The magnitude-7.8 earthquake that hit Nepal Saturday morning has claimed the lives of thousands of people, along with the destruction of numerous landmarks that cannot be replaced. Of the remaining eight million survivors, a majority have been displaced and forced to live in tent cities awaiting aid from outside sources.
With a death toll of 5,000 and rising, damages from the disaster are expected to cost more than $5 billion, according to NPR. Although tourism provides a large portion of Nepal’s revenue, that industry is expected to decline as well. Neighboring countries, like China, India and Pakistan, have offered aid in the form of economic relief and response teams. China has already provided $3 million of immediate relief, and another $200 million in recovery efforts.
The U.S. Agency for International Development has deployed a Disaster Assistance Response Team, and provided an initial $10 million in aid. The UN has provided $15 million in immediate aid as well. To donate to the Red Cross earthquake relief fund, click here.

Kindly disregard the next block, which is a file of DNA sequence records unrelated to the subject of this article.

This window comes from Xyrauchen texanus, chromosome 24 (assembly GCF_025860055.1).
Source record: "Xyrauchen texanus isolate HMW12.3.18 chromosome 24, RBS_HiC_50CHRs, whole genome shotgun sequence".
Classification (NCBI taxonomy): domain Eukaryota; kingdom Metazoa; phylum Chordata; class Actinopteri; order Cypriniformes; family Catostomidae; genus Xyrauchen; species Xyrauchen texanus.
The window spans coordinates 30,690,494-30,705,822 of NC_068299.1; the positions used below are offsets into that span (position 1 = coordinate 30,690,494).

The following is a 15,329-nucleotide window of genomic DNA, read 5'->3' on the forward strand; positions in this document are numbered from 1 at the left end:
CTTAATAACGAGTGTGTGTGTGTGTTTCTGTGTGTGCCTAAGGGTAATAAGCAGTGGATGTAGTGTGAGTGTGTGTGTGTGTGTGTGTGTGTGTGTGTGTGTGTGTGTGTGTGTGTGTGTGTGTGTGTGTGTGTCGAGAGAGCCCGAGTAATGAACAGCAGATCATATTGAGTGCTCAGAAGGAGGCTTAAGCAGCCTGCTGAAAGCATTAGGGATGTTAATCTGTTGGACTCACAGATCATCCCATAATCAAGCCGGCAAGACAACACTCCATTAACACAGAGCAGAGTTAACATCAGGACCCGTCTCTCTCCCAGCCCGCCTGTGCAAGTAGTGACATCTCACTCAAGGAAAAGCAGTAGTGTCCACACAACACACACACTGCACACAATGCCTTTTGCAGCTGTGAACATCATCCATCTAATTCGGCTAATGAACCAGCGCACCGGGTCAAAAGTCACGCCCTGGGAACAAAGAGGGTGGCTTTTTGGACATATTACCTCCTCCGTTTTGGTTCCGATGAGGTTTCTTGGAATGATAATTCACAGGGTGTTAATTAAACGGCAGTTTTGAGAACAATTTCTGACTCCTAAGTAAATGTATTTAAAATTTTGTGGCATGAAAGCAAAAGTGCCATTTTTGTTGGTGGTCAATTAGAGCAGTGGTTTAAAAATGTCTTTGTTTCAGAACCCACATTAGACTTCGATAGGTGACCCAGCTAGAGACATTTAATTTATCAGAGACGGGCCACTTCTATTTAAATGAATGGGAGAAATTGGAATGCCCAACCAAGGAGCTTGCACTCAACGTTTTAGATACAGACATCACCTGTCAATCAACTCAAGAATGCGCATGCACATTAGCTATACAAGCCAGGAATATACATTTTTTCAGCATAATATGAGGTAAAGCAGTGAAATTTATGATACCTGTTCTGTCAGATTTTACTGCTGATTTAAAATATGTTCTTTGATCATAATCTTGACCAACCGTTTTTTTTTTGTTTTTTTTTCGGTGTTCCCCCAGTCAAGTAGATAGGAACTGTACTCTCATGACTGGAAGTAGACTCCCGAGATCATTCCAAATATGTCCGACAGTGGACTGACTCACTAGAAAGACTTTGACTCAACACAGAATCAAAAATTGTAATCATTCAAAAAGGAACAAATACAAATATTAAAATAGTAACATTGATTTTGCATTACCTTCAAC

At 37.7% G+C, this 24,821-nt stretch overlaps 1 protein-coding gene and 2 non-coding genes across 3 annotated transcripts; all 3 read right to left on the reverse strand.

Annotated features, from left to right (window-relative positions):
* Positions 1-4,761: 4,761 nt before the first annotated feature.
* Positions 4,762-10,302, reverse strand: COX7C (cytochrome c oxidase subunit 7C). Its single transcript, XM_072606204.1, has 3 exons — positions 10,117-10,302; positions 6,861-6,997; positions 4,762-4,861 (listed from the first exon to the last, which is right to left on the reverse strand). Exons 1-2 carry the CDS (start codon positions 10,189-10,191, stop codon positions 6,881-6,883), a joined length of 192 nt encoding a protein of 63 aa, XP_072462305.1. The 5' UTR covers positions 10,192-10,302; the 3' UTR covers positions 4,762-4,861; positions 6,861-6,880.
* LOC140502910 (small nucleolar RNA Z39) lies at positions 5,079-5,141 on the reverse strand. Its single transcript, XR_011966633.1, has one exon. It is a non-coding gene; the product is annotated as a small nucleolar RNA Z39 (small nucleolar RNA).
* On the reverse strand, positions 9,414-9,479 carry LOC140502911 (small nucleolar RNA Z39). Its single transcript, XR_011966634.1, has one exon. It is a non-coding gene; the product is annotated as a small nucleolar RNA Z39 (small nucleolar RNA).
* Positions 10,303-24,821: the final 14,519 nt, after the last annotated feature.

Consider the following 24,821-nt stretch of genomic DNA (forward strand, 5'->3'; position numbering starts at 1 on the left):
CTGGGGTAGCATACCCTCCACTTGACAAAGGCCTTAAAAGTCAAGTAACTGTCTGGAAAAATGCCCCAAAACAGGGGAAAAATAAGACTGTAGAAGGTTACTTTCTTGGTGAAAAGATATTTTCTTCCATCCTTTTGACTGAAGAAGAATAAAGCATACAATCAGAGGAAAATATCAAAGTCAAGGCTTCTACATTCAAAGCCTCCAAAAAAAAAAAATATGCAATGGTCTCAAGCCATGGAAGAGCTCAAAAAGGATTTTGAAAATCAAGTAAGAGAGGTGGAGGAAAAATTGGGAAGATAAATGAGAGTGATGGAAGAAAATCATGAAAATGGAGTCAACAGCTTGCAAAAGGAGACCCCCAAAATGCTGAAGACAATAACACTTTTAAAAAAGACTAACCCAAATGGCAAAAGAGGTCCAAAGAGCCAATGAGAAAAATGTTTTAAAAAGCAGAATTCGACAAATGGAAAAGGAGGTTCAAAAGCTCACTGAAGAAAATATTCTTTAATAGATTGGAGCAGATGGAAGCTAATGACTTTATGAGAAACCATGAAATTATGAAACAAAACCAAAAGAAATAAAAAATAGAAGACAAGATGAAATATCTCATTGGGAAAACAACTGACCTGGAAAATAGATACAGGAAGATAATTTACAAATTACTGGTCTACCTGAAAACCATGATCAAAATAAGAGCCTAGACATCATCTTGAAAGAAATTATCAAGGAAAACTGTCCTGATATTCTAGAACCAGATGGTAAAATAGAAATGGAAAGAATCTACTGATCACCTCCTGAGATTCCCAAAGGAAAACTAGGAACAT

Many believe that the recovery process will take years for Nepal. With the disaster, homes, lifestyles and cultural icons have been destroyed. The Kathmandu Valley, containing seven groups of cultural monuments, experienced major damages as well. Several of the icons fell to the ground within seconds. Before and after photos of the sites can be seen here. Six of the destroyed landmarks can be seen as follows:
All photos courtesy of creative commons.
The Boudhanath stupa
The Swayambhunath stupa
Bhaktapur Durbar Square
Patan Durbar Square
Khatmandu Durbar Square
Along with the cultural sites, hikers on Mt. Everest experienced a massive avalanche. Spring climbing on the world’s tallest mountain was called off on Nepal’s side of the mountain. 11 bodies have been retrieved from the mountain as of Monday, according to the New York Times. With hundreds of thousands of Nepali survivors waiting for foreign aid to come, food, shelter and a lack of safe drinking water are among their top concerns. The death toll is expected to rise as survivors, and bodies, are being discovered.